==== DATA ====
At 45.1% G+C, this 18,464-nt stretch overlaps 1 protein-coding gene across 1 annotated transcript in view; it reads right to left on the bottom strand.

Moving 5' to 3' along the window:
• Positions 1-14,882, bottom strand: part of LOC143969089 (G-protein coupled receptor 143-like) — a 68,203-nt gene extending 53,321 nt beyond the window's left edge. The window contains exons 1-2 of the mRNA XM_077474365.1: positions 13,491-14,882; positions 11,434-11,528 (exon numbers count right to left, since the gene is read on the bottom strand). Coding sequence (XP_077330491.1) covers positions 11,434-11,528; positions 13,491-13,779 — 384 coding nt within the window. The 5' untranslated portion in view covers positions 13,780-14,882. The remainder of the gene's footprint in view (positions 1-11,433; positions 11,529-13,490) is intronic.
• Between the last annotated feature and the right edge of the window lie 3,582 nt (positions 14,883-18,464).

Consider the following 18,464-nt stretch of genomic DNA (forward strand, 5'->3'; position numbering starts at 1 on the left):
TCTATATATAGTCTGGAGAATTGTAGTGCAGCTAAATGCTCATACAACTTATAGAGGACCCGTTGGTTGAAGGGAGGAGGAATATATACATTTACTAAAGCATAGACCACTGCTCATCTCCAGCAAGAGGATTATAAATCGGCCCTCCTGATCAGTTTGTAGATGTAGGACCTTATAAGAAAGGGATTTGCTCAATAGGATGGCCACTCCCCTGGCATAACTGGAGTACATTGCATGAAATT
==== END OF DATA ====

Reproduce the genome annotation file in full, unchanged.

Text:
At 45.1% G+C, this 18,464-nt stretch overlaps 1 protein-coding gene across 1 annotated transcript in view; it reads right to left on the bottom strand.

Moving 5' to 3' along the window:
• Positions 1-14,882, bottom strand: part of LOC143969089 (G-protein coupled receptor 143-like) — a 68,203-nt gene extending 53,321 nt beyond the window's left edge. The window contains exons 1-2 of the mRNA XM_077474365.1: positions 13,491-14,882; positions 11,434-11,528 (exon numbers count right to left, since the gene is read on the bottom strand). Coding sequence (XP_077330491.1) covers positions 11,434-11,528; positions 13,491-13,779 — 384 coding nt within the window. The 5' untranslated portion in view covers positions 13,780-14,882. The remainder of the gene's footprint in view (positions 1-11,433; positions 11,529-13,490) is intronic.
• Between the last annotated feature and the right edge of the window lie 3,582 nt (positions 14,883-18,464).

Consider the following 18,464-nt stretch of genomic DNA (forward strand, 5'->3'; position numbering starts at 1 on the left):
TCTATATATAGTCTGGAGAATTGTAGTGCAGCTAAATGCTCATACAACTTATAGAGGACCCGTTGGTTGAAGGGAGGAGGAATATATACATTTACTAAAGCATAGACCACTGCTCATCTCCAGCAAGAGGATTATAAATCGGCCCTCCTGATCAGTTTGTAGATGTAGGACCTTATAAGAAAGGGATTTGCTCAATAGGATGGCCACTCCCCTGGCATAACTGGAGTACATTGCATGAAATT